Faculty Snapshot: Ishmail Abdus-Saboor
Tell us about your work.
One biological question that deeply fascinates me is how the nervous system tells the difference between pain and a soft gentle caress. I also wonder how this code changes when people develop chronic pain and touch hurts, or in some individuals with autism who experience negative feelings when they are touched. To address this question we use an interdisciplinary strategy combining animal behavior, molecular biology, and neuroscience to uncover genes and pathways for pain and touch – from skin to brain.
What are you looking forward to right now? What are you most excited about?
This is a hard question because there are so many exciting projects underway in my lab now. One of particular excitement is our new endeavor studying the east African naked mole-rat. These animals don’t respond to many painful stimuli, don’t get cancer, don’t age, and they live in large social communities like bees and ants. We want to understand how the brain controls some of these extraordinary capacities of these animals. Animals that lie at the extremes of biological specialization, like the naked mole-rat, offer an opportunity to uncover novel solutions to solving problems that evolution has randomly stumbled upon.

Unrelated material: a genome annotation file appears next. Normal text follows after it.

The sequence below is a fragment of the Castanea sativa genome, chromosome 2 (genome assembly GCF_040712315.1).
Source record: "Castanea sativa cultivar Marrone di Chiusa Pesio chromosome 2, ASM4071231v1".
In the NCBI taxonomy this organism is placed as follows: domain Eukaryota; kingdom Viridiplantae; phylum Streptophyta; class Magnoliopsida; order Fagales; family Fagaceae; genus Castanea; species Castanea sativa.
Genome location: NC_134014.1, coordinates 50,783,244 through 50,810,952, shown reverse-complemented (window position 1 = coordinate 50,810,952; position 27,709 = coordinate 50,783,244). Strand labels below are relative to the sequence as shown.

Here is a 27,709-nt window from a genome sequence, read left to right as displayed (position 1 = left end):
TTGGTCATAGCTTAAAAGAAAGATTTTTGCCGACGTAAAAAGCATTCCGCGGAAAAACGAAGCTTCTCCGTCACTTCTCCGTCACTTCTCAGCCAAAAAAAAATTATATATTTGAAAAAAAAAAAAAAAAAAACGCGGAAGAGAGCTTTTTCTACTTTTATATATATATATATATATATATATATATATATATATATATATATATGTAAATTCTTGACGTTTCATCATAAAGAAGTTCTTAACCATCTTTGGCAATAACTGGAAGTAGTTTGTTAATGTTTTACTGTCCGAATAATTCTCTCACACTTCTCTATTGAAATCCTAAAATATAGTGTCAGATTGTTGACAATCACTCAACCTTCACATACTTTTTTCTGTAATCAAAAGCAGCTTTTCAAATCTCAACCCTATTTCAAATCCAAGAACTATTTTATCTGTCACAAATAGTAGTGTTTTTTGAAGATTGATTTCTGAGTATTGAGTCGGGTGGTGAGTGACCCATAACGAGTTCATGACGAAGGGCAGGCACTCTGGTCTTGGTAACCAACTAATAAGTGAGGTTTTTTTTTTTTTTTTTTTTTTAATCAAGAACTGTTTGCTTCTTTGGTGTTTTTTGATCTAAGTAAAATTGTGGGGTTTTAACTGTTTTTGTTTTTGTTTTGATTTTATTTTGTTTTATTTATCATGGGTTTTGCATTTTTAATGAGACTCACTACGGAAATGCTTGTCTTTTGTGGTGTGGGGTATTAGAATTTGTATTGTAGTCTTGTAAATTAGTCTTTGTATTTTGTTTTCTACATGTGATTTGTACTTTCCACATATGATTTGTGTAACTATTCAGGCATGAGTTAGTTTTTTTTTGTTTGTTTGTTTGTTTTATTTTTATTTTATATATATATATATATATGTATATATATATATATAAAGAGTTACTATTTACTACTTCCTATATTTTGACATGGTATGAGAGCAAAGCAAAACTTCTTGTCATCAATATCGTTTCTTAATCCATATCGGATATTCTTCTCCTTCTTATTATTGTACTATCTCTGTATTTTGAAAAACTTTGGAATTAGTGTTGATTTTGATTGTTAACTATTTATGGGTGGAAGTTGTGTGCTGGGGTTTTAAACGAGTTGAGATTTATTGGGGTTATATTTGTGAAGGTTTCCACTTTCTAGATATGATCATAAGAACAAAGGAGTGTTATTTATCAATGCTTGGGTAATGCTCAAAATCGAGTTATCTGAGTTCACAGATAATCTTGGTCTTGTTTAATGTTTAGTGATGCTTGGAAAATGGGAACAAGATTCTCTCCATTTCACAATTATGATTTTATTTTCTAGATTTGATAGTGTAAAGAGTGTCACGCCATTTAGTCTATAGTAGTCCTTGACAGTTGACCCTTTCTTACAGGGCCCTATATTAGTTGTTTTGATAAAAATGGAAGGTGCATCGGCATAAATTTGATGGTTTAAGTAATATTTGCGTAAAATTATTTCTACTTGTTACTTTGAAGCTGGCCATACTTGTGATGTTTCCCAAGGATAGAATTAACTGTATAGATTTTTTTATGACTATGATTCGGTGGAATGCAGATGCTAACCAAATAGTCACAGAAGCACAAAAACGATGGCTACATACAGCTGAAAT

Tell us about a book that you have read recently and would recommend.
I recently finished the first full-length biography about the Nobel-Prize winning molecular biologist, Salvador Luria. Luria led a storied, but challenging life, fleeing his homeland as an Italian Jew during the heinous Nazi regime. He landed in America and not only was his ascent into the pantheon of great molecular biologists rather epic, but what also struck me was his long-standing fight for social justice, an end to wars, and racial and gender equality. He actually fought university presidents on the lack of Black faculty. I was deeply inspired by both his scientific achievements studying bacteriophages and his passion to make the world a better place.